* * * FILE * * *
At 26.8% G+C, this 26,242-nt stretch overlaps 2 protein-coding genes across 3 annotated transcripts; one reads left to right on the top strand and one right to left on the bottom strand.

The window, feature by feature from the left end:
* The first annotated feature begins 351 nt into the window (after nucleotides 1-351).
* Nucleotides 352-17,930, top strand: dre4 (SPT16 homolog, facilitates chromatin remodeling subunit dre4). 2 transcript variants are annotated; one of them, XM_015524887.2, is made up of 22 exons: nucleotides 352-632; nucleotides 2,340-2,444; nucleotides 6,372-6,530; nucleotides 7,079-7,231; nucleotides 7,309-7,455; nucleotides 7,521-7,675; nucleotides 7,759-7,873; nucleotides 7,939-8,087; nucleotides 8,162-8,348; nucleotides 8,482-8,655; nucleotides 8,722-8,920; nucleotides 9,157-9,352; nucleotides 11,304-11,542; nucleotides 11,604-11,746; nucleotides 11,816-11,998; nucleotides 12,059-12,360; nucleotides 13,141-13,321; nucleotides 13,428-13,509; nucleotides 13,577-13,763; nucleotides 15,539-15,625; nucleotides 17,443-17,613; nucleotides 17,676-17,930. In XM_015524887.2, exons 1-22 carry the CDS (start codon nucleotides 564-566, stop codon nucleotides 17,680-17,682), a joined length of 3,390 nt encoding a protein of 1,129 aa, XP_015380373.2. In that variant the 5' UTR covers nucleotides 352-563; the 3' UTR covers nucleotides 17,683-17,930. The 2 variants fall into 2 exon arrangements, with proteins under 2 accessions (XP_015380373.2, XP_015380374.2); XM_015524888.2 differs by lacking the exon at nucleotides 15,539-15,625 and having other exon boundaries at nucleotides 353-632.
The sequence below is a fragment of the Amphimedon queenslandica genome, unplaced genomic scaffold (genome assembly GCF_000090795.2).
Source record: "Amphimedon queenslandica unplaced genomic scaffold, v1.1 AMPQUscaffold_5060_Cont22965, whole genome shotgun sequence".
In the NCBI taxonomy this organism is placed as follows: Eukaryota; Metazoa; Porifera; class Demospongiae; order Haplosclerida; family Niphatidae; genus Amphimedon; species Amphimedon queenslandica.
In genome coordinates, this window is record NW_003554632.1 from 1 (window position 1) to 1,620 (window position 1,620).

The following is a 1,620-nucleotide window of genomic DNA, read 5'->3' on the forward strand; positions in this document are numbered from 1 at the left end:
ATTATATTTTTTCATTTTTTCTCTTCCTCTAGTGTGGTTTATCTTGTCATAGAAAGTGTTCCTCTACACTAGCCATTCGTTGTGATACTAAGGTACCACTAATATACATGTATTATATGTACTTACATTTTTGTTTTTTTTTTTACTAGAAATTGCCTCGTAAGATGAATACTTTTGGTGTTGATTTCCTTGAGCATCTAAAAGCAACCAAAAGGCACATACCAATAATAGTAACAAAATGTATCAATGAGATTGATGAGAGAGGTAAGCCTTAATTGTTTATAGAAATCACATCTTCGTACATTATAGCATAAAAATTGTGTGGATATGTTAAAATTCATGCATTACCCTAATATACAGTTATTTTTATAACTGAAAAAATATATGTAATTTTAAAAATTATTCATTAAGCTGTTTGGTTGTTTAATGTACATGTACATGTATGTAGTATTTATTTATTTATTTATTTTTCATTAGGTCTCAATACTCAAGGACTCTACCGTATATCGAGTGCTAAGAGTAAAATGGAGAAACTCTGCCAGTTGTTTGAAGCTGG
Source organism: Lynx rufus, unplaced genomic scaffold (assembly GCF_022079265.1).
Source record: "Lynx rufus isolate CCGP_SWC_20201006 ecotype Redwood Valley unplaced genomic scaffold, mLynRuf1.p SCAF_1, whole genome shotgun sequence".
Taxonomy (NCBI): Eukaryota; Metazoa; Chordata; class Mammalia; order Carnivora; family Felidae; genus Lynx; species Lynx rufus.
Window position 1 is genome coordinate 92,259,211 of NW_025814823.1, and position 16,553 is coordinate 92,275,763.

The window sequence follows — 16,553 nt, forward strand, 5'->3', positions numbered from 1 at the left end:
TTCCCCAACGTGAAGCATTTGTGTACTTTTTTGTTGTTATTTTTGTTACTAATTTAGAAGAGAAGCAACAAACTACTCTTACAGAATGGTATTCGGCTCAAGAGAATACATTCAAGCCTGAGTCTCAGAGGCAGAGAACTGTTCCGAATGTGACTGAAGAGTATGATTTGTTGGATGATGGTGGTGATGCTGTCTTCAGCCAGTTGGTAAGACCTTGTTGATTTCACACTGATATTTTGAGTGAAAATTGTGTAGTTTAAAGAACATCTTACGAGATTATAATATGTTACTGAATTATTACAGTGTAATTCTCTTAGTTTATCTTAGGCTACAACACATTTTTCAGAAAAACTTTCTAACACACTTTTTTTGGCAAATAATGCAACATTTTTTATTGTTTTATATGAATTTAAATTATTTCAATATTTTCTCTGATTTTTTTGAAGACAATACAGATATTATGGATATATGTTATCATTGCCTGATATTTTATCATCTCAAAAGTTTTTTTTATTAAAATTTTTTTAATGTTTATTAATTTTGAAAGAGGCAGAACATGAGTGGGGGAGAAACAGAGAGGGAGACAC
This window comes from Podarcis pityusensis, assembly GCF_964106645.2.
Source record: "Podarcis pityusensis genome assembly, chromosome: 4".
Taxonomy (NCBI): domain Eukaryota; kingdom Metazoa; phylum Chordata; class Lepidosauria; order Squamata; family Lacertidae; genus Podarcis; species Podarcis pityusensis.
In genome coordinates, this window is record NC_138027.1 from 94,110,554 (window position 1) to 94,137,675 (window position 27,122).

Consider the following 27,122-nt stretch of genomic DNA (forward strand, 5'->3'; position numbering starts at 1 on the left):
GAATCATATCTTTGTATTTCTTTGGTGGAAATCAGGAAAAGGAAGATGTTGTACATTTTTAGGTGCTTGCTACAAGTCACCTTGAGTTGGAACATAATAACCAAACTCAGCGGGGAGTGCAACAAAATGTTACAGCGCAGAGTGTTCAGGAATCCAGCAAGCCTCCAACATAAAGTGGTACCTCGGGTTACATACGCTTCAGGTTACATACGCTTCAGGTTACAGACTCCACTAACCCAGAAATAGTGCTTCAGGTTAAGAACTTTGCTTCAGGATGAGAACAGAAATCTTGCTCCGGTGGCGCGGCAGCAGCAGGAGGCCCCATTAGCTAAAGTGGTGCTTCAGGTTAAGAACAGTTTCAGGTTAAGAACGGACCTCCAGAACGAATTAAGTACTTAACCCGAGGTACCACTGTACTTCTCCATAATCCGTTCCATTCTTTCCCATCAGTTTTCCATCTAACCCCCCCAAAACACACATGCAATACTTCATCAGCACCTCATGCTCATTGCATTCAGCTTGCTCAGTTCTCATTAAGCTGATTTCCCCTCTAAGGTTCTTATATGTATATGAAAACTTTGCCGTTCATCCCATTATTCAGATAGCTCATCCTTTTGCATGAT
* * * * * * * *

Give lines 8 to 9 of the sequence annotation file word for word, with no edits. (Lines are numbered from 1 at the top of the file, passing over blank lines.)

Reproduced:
In genome coordinates, this window is record NW_003554632.1 from 1 (window position 1) to 1,620 (window position 1,620).

The following is a 1,620-nucleotide window of genomic DNA, read 5'->3' on the forward strand; positions in this document are numbered from 1 at the left end: